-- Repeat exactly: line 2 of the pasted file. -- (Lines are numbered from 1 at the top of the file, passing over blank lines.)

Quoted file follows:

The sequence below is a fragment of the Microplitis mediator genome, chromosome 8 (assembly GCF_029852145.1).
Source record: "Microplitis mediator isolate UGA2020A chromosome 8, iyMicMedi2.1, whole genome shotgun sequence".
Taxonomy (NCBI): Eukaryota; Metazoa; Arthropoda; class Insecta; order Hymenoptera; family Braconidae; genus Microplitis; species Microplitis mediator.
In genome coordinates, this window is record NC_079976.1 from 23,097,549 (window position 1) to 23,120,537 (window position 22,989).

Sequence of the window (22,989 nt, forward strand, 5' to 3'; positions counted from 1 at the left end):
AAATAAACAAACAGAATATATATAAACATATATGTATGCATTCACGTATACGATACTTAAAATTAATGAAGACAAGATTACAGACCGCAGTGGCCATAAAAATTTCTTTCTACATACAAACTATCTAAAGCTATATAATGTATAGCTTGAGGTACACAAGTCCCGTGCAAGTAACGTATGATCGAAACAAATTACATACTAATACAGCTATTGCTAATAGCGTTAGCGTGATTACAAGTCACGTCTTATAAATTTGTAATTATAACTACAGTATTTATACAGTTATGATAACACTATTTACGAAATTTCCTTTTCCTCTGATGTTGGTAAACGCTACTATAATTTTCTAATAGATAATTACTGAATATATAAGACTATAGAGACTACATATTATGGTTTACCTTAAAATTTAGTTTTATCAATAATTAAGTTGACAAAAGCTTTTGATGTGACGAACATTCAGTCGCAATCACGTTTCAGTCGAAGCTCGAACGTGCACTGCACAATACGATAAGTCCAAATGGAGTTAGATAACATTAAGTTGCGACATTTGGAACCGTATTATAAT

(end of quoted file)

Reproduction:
Source record: "Microplitis mediator isolate UGA2020A chromosome 8, iyMicMedi2.1, whole genome shotgun sequence".